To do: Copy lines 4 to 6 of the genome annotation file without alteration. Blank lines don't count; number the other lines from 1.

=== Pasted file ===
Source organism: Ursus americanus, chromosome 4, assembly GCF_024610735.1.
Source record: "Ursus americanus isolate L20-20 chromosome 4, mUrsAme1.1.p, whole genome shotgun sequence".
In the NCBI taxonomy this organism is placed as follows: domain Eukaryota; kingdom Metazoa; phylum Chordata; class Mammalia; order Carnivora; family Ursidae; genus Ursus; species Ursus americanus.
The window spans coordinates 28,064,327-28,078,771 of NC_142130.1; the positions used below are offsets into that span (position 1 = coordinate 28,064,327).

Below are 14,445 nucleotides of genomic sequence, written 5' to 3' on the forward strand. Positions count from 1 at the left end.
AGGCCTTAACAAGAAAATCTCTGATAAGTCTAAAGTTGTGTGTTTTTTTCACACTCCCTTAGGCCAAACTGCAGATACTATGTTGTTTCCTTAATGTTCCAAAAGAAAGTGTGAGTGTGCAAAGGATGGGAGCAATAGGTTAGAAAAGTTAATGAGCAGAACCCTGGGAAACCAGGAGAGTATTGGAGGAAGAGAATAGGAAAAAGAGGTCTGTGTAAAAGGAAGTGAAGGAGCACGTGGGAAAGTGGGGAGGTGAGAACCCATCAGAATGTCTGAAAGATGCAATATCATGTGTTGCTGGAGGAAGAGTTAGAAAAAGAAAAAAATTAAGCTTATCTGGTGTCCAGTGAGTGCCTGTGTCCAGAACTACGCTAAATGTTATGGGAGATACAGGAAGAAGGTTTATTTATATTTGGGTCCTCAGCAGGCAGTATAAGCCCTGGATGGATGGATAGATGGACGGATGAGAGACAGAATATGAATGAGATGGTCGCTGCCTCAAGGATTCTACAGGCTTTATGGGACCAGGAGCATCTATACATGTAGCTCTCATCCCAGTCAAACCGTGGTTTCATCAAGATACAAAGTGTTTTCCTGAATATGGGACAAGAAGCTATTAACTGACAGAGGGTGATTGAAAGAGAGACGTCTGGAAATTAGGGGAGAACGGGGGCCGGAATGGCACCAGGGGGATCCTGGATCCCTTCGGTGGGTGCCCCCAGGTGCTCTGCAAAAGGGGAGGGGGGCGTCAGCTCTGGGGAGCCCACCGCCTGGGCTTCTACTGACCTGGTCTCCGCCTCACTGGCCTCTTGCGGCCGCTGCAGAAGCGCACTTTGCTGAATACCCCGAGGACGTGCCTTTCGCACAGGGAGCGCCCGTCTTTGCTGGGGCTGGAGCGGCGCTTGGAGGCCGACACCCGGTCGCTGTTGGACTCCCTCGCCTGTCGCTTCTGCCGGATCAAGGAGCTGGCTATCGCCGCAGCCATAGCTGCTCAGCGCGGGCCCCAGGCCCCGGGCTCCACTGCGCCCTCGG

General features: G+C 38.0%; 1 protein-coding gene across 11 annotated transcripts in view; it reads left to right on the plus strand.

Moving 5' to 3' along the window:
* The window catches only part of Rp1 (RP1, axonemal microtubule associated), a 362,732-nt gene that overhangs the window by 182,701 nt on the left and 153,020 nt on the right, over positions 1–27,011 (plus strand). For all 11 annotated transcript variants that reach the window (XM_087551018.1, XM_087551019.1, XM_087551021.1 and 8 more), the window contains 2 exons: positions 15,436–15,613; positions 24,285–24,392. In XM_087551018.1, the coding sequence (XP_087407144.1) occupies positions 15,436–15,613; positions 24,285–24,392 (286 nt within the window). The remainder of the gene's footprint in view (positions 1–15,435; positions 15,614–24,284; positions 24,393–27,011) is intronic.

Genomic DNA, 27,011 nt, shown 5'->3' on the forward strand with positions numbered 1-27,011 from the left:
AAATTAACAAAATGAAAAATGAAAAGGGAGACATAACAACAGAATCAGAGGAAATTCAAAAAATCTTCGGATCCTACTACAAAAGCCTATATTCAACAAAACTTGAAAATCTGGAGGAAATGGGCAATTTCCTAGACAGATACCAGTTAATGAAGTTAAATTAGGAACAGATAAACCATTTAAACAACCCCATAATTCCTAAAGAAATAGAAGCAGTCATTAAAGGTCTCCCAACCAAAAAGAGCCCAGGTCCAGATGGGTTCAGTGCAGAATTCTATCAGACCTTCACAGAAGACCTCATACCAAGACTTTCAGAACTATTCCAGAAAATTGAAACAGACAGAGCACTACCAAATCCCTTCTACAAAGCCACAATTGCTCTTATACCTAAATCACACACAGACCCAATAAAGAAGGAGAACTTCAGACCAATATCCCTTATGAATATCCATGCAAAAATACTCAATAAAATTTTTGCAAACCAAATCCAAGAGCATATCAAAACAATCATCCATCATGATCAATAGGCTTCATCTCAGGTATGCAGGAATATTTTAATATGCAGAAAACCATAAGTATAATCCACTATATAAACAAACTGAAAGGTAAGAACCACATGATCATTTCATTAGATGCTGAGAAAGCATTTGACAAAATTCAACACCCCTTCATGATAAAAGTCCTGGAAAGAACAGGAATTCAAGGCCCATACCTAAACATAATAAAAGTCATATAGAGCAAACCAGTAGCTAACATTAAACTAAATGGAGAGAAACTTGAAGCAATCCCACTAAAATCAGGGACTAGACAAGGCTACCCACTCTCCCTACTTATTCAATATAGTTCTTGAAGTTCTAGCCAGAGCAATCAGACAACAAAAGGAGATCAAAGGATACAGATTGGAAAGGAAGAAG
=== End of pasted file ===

The window spans coordinates 28,064,327-28,078,771 of NC_142130.1; the positions used below are offsets into that span (position 1 = coordinate 28,064,327).

Below are 14,445 nucleotides of genomic sequence, written 5' to 3' on the forward strand. Positions count from 1 at the left end.
AGGCCTTAACAAGAAAATCTCTGATAAGTCTAAAGTTGTGTGTTTTTTTCACACTCCCTTAGGCCAAACTGCAGATACTATGTTGTTTCCTTAATGTTCCAAAAGAAAGTGTGAGTGTGCAAAGGATGGGAGCAATAGGTTAGAAAAGTTAATGAGCAGAACCCTGGGAAACCAGGAGAGTATTGGAGGAAGAGAATAGGAAAAAGAGGTCTGTGTAAAAGGAAGTGAAGGAGCACGTGGGAAAGTGGGGAGGTGAGAACCCATCAGAATGTCTGAAAGATGCAATATCATGTGTTGCTGGAGGAAGAGTTAGAAAAAGAAAAAAATTAAGCTTATCTGGTGTCCAGTGAGTGCCTGTGTCCAGAACTACGCTAAATGTTATGGGAGATACAGGAAGAAGGTTTATTTATATTTGGGTCCTCAGCAGGCAGTATAAGCCCTGGATGGATGGATAGATGGACGGATGAGAGACAGAATATGAATGAGATGGTCGCTGCCTCAAGGATTCTACAGGCTTTATGGGACCAGGAGCATCTATACATGTAGCTCTCATCCCAGTCAAACCGTGGTTTCATCAAGATACAAAGTGTTTTCCTGAATATGGGACAAGAAGCTATTAACTGACAGAGGGTGATTGAAAGAGAGACGTCTGGAAATTAGGGGAGAACGGGGGCCGGAATGGCACCAGGGGGATCCTGGATCCCTTCGGTGGGTGCCCCCAGGTGCTCTGCAAAAGGGGAGGGGGGCGTCAGCTCTGGGGAGCCCACCGCCTGGGCTTCTACTGACCTGGTCTCCGCCTCACTGGCCTCTTGCGGCCGCTGCAGAAGCGCACTTTGCTGAATACCCCGAGGACGTGCCTTTCGCACAGGGAGCGCCCGTCTTTGCTGGGGCTGGAGCGGCGCTTGGAGGCCGACACCCGGTCGCTGTTGGACTCCCTCGCCTGTCGCTTCTGCCGGATCAAGGAGCTGGCTATCGCCGCAGCCATAGCTGCTCAGCGCGGGCCCCAGGCCCCGGGCTCCACTGCGCCCTCGG